You are not alone if you worry about your financial situation…
A recent Household Financial Comfort Report1 stated 30% of households felt their financial situation worsened in the past year. And that’s a worry considering we are and have been for two years now, in the lowest interest rate period in history.
How do you know if you are in, or heading towards, financial stress? You are in financial stress when you:
have little or no savings
avoid opening bills or bank statements
have mounting expenses that your earnings don’t seem to cover
are in arrears with your loan payments
are adding to your credit card debt to pay for everyday expenses (or indulgences)
need to keep borrowing money to survive the day to day living can’t afford an unexpected bill
Of course, there are varying degrees of financial stress. Regardless, facing your financial fears and making adjustments to your everyday spending and expenses ARE the only ways to turn your situation around. Please don’t leave it until it’s too late.
These FIVE STEPS can help turn your financial hardship into relief:
1. Track your expenses
It sounds annoying and laborious but your mindset CAN shift when you track and log your expenses. Most of us do not realise how much we actually spend week to week. You can use online expense tracking apps or a simple notes app on your phone. Many of the lenders now have expense tracking tools as part of their online banking. Check your last bank statement. Not only does tracking make you stop and review your spending, but it also makes you accountable and helps to put the brakes on your spending.
2. Create a budget or bank account ‘buckets’
For those of us who aren’t great at detailed budgets, a simple strategy like allocating a percentage of our salary into different bank accounts for everyday expenses, savings and emergency funds can help manage your money. Create savings from household expenses. Do you have bank accounts with high fees? We can look at the costs vs benefits of shifting you to a low or no fees online or transaction account.
3. Review your service providers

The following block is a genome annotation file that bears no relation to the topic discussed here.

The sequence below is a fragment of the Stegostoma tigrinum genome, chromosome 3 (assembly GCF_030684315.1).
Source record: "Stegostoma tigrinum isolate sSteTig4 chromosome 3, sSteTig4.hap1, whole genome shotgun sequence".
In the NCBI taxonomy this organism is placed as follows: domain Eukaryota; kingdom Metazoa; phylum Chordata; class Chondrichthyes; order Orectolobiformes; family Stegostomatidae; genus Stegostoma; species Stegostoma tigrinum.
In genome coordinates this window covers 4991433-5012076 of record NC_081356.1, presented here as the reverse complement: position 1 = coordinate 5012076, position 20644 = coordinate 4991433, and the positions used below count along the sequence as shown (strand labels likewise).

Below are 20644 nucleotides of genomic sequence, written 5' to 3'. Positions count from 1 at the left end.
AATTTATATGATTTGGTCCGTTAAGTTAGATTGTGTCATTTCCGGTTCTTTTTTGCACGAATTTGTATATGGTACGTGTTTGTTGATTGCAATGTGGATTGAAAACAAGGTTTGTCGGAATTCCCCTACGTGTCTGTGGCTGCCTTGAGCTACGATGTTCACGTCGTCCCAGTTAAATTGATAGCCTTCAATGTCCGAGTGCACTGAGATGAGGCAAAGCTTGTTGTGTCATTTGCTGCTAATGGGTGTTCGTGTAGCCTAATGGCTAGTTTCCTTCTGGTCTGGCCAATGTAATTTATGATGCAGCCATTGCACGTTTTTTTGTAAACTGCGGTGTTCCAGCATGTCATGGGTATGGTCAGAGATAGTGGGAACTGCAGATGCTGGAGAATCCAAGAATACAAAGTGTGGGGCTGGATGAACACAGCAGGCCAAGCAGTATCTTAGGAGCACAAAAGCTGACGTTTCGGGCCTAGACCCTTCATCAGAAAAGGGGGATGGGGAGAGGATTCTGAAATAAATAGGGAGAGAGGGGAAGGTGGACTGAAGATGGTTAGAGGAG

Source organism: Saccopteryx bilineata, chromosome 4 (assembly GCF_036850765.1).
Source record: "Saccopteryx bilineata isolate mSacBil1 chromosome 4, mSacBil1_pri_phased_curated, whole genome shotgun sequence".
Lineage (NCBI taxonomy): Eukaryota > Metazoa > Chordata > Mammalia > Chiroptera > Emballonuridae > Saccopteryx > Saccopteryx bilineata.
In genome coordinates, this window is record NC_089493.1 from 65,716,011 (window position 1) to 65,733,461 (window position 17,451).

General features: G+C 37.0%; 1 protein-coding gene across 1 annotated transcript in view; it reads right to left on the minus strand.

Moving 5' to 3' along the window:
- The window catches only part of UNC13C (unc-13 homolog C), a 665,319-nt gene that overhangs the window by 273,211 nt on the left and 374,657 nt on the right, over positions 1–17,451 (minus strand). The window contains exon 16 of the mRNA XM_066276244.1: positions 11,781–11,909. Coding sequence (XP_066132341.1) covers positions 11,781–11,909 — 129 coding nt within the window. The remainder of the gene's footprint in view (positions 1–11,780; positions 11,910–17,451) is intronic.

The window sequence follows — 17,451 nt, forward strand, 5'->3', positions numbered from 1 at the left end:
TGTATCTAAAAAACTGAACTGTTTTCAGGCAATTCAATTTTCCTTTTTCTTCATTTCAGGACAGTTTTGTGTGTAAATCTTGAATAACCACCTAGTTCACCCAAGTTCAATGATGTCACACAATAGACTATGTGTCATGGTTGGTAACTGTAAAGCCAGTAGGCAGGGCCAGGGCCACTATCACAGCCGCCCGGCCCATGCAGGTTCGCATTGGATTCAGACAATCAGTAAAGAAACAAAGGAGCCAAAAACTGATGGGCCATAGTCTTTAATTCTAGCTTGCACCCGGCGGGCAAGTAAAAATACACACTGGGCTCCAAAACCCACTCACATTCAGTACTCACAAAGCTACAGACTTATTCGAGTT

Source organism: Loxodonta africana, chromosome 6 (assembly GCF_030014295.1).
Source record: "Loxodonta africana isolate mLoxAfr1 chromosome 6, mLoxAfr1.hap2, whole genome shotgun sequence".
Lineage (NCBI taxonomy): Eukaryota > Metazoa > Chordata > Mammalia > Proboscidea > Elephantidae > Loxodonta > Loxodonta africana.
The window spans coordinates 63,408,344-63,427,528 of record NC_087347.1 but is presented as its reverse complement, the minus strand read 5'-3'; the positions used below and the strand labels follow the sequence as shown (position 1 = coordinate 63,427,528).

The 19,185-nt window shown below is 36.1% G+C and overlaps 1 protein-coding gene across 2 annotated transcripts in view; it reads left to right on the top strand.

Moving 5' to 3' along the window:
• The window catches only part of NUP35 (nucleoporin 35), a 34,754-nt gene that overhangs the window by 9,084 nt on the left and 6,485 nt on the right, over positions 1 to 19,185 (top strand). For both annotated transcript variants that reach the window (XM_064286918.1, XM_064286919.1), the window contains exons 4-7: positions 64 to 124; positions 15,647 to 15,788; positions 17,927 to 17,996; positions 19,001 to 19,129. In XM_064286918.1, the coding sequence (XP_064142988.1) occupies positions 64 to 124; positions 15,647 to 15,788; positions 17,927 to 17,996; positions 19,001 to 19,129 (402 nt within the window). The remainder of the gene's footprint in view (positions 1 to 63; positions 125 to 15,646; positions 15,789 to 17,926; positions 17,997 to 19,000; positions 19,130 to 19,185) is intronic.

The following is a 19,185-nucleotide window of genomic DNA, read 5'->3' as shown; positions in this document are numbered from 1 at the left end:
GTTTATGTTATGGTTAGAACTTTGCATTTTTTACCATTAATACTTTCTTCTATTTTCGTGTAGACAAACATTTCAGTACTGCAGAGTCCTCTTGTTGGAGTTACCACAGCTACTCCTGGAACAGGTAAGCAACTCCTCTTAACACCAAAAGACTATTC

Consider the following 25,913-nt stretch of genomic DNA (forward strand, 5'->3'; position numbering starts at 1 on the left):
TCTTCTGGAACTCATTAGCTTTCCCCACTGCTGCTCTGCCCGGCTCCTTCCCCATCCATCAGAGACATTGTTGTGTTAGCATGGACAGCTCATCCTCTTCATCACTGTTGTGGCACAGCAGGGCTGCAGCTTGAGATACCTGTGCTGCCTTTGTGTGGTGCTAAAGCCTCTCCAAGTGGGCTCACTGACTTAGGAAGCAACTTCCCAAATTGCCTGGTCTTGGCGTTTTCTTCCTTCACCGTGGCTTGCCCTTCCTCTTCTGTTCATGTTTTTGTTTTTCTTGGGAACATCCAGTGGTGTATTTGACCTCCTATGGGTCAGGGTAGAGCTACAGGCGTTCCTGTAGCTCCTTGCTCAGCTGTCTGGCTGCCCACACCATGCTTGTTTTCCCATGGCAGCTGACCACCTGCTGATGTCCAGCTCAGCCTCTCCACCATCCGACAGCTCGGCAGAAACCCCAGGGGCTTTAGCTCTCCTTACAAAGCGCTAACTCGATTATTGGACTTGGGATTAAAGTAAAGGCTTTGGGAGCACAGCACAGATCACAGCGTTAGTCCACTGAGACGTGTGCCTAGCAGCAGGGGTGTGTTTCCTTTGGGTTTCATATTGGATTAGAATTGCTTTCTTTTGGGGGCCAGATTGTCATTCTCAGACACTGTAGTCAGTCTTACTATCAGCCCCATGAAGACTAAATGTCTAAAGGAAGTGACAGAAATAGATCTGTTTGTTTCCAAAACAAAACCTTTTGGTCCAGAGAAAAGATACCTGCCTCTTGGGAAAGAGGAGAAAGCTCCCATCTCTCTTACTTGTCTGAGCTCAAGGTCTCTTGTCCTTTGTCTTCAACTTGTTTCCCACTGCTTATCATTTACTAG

Electricity, pay TV – do you have multiple providers like Stan, Netflix and Foxtel? Compare your home and contents insurance. Have you reviewed your private health insurance recently? Go to www.privatehealth.gov.au, the government healthcare search engine to compare policies. All these adjustments can add up to significant savings. Even your one-coffee-a-day caffeine habit can cost you between $98 and $140 per month. That is up to $1,680 a year! And if you buy your lunch on top of that it can end up in the thousands of dollars.
4. Review your mortgage rate
If you currently have a mortgage and haven’t reviewed your interest rates in a while, then contact us urgently to research your options. You may be able to make significant savings when we do a finance review across your home and personal debt. If your mortgage has or is about to, come off a ‘fixed’ rate it may be an option to roll your finances over to a lower fixed or variable rate before any possible interest rate rises.
5. Increase your ‘take home’ pay
If you are a current property investor with a negatively geared property and don’t already use the PAYG Withholding Variation application, this could help reduce the amount of tax withheld from your salary each pay period by your employer. See the ATO site for more information and conditions or contact your accountant for more details. If you think you are in severe financial hardship, there is government assistance available through the Family Assistance Guide and information is available online at ASIC’s Money Smart site. As your financial specialist, we are here to help guide you through your options and have experience working with people with various financial situations and goals.
1 Members Equity Bank Limited, Household Financial Comfort Report 5 Feb 2018 Disclaimer: This article provides general information only and has been prepared without taking into account your objectives, financial situation or needs. We recommend that you consider whether it is appropriate for your circumstances and your full financial situation will need to be reviewed prior to acceptance of any offer or product. It does not constitute legal, tax or financial advice and you should always seek professional advice in relation to your individual circumstances.